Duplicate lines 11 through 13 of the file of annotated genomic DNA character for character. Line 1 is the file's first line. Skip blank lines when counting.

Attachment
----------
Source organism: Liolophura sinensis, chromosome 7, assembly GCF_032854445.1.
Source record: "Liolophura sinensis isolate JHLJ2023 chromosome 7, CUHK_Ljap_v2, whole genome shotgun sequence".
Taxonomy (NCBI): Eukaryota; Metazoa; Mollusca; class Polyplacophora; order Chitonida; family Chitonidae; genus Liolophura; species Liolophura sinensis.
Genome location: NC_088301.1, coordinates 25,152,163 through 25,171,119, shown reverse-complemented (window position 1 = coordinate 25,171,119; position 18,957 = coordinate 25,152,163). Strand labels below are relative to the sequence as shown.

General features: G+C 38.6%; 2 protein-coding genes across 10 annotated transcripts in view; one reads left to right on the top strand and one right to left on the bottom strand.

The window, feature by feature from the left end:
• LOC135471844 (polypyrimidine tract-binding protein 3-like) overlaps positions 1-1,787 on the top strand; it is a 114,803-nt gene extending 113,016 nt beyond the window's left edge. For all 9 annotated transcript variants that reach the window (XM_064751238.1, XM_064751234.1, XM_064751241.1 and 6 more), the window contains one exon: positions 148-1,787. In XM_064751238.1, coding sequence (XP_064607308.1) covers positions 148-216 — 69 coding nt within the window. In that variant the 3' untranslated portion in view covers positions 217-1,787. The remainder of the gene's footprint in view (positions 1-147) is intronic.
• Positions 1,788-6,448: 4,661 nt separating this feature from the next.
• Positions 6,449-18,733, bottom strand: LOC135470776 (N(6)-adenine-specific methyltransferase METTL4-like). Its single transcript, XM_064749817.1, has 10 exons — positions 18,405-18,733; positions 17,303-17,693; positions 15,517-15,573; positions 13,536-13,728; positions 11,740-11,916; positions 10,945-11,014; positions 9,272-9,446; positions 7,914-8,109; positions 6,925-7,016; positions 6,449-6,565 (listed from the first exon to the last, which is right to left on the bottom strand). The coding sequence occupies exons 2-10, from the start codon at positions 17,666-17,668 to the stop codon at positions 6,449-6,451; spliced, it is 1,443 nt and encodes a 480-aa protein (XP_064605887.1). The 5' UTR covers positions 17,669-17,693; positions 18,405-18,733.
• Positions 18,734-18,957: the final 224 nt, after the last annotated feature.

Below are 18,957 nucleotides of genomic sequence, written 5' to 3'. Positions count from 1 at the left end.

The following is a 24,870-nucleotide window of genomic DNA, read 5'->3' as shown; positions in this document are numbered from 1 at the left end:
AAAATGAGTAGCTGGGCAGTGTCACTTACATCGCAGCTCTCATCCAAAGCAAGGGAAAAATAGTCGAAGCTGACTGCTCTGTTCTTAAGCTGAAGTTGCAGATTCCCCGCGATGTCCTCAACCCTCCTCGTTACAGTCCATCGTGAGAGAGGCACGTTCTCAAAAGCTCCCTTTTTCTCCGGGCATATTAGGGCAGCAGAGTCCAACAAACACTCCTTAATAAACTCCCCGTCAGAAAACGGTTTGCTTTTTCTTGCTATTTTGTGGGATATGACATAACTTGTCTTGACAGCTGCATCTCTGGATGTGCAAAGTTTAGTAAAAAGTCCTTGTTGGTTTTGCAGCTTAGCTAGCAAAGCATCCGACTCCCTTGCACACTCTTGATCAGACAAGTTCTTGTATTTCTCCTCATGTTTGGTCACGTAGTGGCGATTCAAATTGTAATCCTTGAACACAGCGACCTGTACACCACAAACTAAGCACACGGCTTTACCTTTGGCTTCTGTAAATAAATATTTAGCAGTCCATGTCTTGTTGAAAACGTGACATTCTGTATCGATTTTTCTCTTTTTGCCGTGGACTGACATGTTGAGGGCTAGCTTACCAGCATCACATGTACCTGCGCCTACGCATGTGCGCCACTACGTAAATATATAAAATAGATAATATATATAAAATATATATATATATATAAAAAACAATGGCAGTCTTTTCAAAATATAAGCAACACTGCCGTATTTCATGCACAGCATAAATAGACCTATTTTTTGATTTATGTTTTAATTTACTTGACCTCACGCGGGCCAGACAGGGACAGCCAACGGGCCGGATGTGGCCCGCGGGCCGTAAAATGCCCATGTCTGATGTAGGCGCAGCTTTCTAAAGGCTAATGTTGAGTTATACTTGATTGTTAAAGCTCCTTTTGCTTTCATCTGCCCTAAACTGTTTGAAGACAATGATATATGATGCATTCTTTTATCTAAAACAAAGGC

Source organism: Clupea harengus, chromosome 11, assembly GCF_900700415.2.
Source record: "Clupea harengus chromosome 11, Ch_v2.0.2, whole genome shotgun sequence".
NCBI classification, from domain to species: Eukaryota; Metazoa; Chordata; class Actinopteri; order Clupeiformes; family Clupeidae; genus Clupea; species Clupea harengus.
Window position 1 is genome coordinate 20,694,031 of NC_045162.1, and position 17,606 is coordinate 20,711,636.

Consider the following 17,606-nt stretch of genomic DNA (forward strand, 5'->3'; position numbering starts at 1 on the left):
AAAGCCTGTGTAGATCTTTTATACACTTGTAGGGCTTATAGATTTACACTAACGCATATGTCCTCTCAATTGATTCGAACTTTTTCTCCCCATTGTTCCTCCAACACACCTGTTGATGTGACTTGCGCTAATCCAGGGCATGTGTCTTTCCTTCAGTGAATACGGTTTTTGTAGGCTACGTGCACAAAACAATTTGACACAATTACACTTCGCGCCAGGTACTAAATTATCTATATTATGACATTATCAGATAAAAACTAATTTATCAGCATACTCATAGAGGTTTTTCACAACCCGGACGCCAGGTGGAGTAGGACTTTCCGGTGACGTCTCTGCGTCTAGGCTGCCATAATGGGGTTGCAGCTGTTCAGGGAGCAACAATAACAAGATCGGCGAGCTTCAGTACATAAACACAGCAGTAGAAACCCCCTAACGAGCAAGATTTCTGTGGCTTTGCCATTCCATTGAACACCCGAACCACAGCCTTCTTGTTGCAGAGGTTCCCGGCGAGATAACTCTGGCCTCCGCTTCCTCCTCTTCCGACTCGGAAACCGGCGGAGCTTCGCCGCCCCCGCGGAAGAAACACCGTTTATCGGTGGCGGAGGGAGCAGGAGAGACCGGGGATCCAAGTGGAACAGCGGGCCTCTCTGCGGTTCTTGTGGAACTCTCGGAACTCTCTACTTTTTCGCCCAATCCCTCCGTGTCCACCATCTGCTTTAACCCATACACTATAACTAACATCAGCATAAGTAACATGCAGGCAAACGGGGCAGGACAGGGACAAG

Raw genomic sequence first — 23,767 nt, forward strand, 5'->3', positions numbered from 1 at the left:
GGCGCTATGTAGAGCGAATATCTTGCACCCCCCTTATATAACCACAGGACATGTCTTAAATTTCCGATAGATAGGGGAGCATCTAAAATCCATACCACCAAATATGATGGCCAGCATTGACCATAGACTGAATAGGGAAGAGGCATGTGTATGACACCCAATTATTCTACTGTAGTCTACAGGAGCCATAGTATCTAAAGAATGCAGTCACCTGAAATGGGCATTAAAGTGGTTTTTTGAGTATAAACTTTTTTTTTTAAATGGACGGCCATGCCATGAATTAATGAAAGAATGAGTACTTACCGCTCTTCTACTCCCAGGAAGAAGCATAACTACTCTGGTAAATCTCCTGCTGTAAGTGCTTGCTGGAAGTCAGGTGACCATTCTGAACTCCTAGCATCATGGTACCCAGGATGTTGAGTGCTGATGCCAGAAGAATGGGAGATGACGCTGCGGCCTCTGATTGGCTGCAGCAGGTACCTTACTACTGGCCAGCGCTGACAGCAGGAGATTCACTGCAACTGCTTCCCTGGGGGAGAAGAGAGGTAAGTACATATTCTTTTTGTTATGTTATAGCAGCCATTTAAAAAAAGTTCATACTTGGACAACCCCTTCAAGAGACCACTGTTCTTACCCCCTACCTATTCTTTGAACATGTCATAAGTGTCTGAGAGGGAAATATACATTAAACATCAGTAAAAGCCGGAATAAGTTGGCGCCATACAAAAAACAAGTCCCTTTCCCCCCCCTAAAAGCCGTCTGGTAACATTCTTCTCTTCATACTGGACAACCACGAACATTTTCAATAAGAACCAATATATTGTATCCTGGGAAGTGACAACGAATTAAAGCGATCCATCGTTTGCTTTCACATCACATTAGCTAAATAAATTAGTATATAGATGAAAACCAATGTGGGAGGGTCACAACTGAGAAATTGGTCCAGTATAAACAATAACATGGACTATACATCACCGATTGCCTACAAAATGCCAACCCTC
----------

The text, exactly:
Below are 18,957 nucleotides of genomic sequence, written 5' to 3'. Positions count from 1 at the left end.

The following is a 24,870-nucleotide window of genomic DNA, read 5'->3' as shown; positions in this document are numbered from 1 at the left end:
AAAATGAGTAGCTGGGCAGTGTCACTTACATCGCAGCTCTCATCCAAAGCAAGGGAAAAATAGTCGAAGCTGACTGCTCTGTTCTTAAGCTGAAGTTGCAGATTCCCCGCGATGTCCTCAACCCTCCTCGTTACAGTCCATCGTGAGAGAGGCACGTTCTCAAAAGCTCCCTTTTTCTCCGGGCATATTAGGGCAGCAGAGTCCAACAAACACTCCTTAATAAACTCCCCGTCAGAAAACGGTTTGCTTTTTCTTGCTATTTTGTGGGATATGACATAACTTGTCTTGACAGCTGCATCTCTGGATGTGCAAAGTTTAGTAAAAAGTCCTTGTTGGTTTTGCAGCTTAGCTAGCAAAGCATCCGACTCCCTTGCACACTCTTGATCAGACAAGTTCTTGTATTTCTCCTCATGTTTGGTCACGTAGTGGCGATTCAAATTGTAATCCTTGAACACAGCGACCTGTACACCACAAACTAAGCACACGGCTTTACCTTTGGCTTCTGTAAATAAATATTTAGCAGTCCATGTCTTGTTGAAAACGTGACATTCTGTATCGATTTTTCTCTTTTTGCCGTGGACTGACATGTTGAGGGCTAGCTTACCAGCATCACATGTACCTGCGCCTACGCATGTGCGCCACTACGTAAATATATAAAATAGATAATATATATAAAATATATATATATATATAAAAAACAATGGCAGTCTTTTCAAAATATAAGCAACACTGCCGTATTTCATGCACAGCATAAATAGACCTATTTTTTGATTTATGTTTTAATTTACTTGACCTCACGCGGGCCAGACAGGGACAGCCAACGGGCCGGATGTGGCCCGCGGGCCGTAAAATGCCCATGTCTGATGTAGGCGCAGCTTTCTAAAGGCTAATGTTGAGTTATACTTGATTGTTAAAGCTCCTTTTGCTTTCATCTGCCCTAAACTGTTTGAAGACAATGATATATGATGCATTCTTTTATCTAAAACAAAGGC